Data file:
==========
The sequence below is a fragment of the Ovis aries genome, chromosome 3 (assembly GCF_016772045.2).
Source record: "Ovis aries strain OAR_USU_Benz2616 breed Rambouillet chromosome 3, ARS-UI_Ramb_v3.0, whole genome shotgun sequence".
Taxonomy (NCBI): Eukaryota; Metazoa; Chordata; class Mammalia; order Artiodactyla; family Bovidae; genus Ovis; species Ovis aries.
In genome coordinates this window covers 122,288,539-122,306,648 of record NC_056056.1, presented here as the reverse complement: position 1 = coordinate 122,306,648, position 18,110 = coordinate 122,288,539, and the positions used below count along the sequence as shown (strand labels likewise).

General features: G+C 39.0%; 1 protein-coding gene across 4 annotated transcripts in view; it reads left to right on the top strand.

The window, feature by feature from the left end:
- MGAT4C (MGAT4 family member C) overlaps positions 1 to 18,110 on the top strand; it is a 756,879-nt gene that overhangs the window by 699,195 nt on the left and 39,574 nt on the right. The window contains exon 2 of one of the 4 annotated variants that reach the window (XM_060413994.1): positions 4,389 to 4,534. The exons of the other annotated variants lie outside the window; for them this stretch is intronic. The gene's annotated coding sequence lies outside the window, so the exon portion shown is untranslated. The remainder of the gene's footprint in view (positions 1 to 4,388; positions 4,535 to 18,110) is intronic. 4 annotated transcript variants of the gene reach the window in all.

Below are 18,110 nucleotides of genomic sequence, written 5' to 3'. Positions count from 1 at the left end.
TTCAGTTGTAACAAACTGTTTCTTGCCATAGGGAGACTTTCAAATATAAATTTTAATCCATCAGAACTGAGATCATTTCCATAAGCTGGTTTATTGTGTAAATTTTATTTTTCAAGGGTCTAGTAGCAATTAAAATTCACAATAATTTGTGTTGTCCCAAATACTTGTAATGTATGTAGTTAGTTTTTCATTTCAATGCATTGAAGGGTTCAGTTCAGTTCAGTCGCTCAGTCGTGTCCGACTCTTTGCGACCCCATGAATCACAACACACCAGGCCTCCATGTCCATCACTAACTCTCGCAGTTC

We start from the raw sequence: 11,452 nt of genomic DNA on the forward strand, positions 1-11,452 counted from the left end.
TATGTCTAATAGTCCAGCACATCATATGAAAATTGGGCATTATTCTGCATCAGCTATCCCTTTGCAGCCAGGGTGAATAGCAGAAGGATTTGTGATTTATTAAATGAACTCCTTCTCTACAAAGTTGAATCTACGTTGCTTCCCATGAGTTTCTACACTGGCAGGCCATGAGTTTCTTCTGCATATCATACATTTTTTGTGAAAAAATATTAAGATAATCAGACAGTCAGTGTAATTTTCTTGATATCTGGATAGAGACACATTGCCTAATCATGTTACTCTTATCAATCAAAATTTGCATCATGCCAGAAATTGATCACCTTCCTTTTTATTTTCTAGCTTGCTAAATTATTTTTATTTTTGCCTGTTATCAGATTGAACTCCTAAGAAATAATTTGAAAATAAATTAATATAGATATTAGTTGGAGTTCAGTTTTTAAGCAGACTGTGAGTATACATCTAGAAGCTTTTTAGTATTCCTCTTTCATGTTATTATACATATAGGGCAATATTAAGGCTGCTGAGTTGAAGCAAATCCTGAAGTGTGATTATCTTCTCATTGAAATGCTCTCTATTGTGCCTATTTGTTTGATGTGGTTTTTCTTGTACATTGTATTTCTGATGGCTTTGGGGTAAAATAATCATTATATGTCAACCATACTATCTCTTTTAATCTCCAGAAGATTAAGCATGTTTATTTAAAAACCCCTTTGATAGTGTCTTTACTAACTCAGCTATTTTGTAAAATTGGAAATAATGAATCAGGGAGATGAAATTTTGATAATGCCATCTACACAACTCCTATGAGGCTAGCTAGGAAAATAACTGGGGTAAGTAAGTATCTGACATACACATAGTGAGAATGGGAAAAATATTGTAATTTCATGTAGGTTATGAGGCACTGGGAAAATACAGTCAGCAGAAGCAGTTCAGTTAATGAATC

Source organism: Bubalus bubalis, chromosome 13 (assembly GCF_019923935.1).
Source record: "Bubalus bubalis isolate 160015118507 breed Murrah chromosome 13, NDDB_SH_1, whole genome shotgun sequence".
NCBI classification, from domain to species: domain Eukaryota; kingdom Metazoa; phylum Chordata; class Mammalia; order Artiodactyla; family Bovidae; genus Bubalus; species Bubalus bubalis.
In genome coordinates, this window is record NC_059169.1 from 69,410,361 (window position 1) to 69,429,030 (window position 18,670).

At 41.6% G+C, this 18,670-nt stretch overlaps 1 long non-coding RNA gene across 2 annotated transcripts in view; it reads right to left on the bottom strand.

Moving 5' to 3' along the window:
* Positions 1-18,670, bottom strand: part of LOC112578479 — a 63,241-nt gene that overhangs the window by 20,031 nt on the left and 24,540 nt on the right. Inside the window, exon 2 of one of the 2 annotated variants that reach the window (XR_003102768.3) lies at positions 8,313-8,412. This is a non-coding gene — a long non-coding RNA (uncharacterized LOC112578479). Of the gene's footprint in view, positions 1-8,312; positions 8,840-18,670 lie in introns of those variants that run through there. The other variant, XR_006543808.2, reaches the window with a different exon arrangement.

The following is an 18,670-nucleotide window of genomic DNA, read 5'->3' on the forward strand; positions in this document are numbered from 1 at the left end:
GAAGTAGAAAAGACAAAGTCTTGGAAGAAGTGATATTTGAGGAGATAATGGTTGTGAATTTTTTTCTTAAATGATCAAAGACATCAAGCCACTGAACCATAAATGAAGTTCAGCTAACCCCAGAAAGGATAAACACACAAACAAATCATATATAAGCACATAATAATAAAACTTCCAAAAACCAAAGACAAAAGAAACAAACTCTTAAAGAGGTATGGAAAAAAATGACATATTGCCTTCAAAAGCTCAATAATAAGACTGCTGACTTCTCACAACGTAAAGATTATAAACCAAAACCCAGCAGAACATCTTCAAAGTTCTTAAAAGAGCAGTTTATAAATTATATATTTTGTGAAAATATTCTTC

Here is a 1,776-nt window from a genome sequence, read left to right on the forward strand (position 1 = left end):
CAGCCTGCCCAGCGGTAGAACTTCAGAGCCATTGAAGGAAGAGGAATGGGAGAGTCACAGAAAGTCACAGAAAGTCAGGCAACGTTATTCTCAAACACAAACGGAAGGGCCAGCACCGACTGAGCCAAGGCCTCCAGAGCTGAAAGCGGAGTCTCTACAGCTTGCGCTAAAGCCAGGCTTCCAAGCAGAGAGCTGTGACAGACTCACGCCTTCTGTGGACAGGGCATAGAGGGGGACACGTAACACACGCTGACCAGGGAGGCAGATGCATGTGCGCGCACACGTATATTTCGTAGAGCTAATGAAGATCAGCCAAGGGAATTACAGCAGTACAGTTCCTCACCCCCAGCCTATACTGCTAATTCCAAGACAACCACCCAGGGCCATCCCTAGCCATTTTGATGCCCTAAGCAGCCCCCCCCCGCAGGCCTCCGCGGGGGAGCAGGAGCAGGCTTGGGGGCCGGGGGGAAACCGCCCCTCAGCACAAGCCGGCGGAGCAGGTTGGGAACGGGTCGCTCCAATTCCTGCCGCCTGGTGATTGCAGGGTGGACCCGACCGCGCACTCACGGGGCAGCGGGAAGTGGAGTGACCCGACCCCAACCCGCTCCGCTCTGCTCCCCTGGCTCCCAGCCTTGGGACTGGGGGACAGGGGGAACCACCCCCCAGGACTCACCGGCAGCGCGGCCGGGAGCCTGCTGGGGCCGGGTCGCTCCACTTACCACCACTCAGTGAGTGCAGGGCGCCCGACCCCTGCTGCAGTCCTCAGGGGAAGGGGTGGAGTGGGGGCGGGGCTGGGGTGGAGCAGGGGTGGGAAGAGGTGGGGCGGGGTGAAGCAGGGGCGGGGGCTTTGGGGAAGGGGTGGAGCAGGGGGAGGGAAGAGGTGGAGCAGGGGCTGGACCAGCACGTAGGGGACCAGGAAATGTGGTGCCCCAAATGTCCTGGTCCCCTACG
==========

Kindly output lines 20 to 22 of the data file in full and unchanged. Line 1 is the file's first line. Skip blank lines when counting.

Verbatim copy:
GAAGTAGAAAAGACAAAGTCTTGGAAGAAGTGATATTTGAGGAGATAATGGTTGTGAATTTTTTTCTTAAATGATCAAAGACATCAAGCCACTGAACCATAAATGAAGTTCAGCTAACCCCAGAAAGGATAAACACACAAACAAATCATATATAAGCACATAATAATAAAACTTCCAAAAACCAAAGACAAAAGAAACAAACTCTTAAAGAGGTATGGAAAAAAATGACATATTGCCTTCAAAAGCTCAATAATAAGACTGCTGACTTCTCACAACGTAAAGATTATAAACCAAAACCCAGCAGAACATCTTCAAAGTTCTTAAAAGAGCAGTTTATAAATTATATATTTTGTGAAAATATTCTTC

Here is a 1,776-nt window from a genome sequence, read left to right on the forward strand (position 1 = left end):
CAGCCTGCCCAGCGGTAGAACTTCAGAGCCATTGAAGGAAGAGGAATGGGAGAGTCACAGAAAGTCACAGAAAGTCAGGCAACGTTATTCTCAAACACAAACGGAAGGGCCAGCACCGACTGAGCCAAGGCCTCCAGAGCTGAAAGCGGAGTCTCTACAGCTTGCGCTAAAGCCAGGCTTCCAAGCAGAGAGCTGTGACAGACTCACGCCTTCTGTGGACAGGGCATAGAGGGGGACACGTAACACACGCTGACCAGGGAGGCAGATGCATGTGCGCGCACACGTATATTTCGTAGAGCTAATGAAGATCAGCCAAGGGAATTACAGCAGTACAGTTCCTCACCCCCAGCCTATACTGCTAATTCCAAGACAACCACCCAGGGCCATCCCTAGCCATTTTGATGCCCTAAGCAGCCCCCCCCCGCAGGCCTCCGCGGGGGAGCAGGAGCAGGCTTGGGGGCCGGGGGGAAACCGCCCCTCAGCACAAGCCGGCGGAGCAGGTTGGGAACGGGTCGCTCCAATTCCTGCCGCCTGGTGATTGCAGGGTGGACCCGACCGCGCACTCACGGGGCAGCGGGAAGTGGAGTGACCCGACCCCAACCCGCTCCGCTCTGCTCCCCTGGCTCCCAGCCTTGGGACTGGGGGACAGGGGGAACCACCCCCCAGGACTCACCGGCAGCGCGGCCGGGAGCCTGCTGGGGCCGGGTCGCTCCACTTACCACCACTCAGTGAGTGCAGGGCGCCCGACCCCTGCTGCAGTCCTCAGGGGAAGGGGTGGAGTGGGGGCGGGGCTGGGGTGGAGCAGGGGTGGGAAGAGGTGGGGCGGGGTGAAGCAGGGGCGGGGGCTTTGGGGAAGGGGTGGAGCAGGGGGAGGGAAGAGGTGGAGCAGGGGCTGGACCAGCACGTAGGGGACCAGGAAATGTGGTGCCCCAAATGTCCTGGTCCCCTACG